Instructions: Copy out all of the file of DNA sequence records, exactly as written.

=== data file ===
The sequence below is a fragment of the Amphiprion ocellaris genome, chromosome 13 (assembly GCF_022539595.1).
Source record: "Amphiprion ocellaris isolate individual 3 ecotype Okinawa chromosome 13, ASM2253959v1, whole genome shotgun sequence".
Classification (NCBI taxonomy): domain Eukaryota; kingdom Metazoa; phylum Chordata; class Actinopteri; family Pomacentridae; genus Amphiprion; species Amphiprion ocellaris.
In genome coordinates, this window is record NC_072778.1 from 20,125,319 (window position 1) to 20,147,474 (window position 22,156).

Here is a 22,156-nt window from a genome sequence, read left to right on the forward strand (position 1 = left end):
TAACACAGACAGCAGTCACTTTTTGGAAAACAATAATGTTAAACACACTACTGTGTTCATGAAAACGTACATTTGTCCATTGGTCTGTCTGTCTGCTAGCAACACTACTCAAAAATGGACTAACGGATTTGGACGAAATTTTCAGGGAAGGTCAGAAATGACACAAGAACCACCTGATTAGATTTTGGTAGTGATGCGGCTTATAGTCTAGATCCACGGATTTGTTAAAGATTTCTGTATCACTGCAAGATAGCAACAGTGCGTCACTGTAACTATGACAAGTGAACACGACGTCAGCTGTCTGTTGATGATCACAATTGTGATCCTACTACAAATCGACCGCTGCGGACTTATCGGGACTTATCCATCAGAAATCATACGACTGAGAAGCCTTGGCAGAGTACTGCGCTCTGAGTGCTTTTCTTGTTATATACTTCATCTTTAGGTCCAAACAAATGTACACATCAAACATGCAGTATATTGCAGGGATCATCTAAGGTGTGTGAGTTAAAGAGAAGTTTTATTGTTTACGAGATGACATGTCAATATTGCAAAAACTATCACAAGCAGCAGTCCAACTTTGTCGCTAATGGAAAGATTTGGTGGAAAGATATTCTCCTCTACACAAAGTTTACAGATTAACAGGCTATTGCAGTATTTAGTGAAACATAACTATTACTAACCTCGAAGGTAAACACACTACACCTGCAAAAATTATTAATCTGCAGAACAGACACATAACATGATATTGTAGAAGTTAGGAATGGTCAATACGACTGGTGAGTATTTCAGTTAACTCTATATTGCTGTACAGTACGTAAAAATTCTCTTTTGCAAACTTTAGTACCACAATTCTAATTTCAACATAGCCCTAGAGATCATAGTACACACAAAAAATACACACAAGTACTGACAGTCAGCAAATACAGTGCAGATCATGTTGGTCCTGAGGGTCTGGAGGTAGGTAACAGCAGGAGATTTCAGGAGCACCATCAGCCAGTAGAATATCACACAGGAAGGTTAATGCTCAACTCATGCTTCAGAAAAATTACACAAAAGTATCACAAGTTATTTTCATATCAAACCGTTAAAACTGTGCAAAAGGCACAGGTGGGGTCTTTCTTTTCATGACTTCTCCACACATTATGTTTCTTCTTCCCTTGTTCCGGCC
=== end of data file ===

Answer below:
The sequence below is a fragment of the Amphiprion ocellaris genome, chromosome 13 (assembly GCF_022539595.1).
Source record: "Amphiprion ocellaris isolate individual 3 ecotype Okinawa chromosome 13, ASM2253959v1, whole genome shotgun sequence".
Classification (NCBI taxonomy): domain Eukaryota; kingdom Metazoa; phylum Chordata; class Actinopteri; family Pomacentridae; genus Amphiprion; species Amphiprion ocellaris.
In genome coordinates, this window is record NC_072778.1 from 20,125,319 (window position 1) to 20,147,474 (window position 22,156).

Here is a 22,156-nt window from a genome sequence, read left to right on the forward strand (position 1 = left end):
TAACACAGACAGCAGTCACTTTTTGGAAAACAATAATGTTAAACACACTACTGTGTTCATGAAAACGTACATTTGTCCATTGGTCTGTCTGTCTGCTAGCAACACTACTCAAAAATGGACTAACGGATTTGGACGAAATTTTCAGGGAAGGTCAGAAATGACACAAGAACCACCTGATTAGATTTTGGTAGTGATGCGGCTTATAGTCTAGATCCACGGATTTGTTAAAGATTTCTGTATCACTGCAAGATAGCAACAGTGCGTCACTGTAACTATGACAAGTGAACACGACGTCAGCTGTCTGTTGATGATCACAATTGTGATCCTACTACAAATCGACCGCTGCGGACTTATCGGGACTTATCCATCAGAAATCATACGACTGAGAAGCCTTGGCAGAGTACTGCGCTCTGAGTGCTTTTCTTGTTATATACTTCATCTTTAGGTCCAAACAAATGTACACATCAAACATGCAGTATATTGCAGGGATCATCTAAGGTGTGTGAGTTAAAGAGAAGTTTTATTGTTTACGAGATGACATGTCAATATTGCAAAAACTATCACAAGCAGCAGTCCAACTTTGTCGCTAATGGAAAGATTTGGTGGAAAGATATTCTCCTCTACACAAAGTTTACAGATTAACAGGCTATTGCAGTATTTAGTGAAACATAACTATTACTAACCTCGAAGGTAAACACACTACACCTGCAAAAATTATTAATCTGCAGAACAGACACATAACATGATATTGTAGAAGTTAGGAATGGTCAATACGACTGGTGAGTATTTCAGTTAACTCTATATTGCTGTACAGTACGTAAAAATTCTCTTTTGCAAACTTTAGTACCACAATTCTAATTTCAACATAGCCCTAGAGATCATAGTACACACAAAAAATACACACAAGTACTGACAGTCAGCAAATACAGTGCAGATCATGTTGGTCCTGAGGGTCTGGAGGTAGGTAACAGCAGGAGATTTCAGGAGCACCATCAGCCAGTAGAATATCACACAGGAAGGTTAATGCTCAACTCATGCTTCAGAAAAATTACACAAAAGTATCACAAGTTATTTTCATATCAAACCGTTAAAACTGTGCAAAAGGCACAGGTGGGGTCTTTCTTTTCATGACTTCTCCACACATTATGTTTCTTCTTCCCTTGTTCCGGCC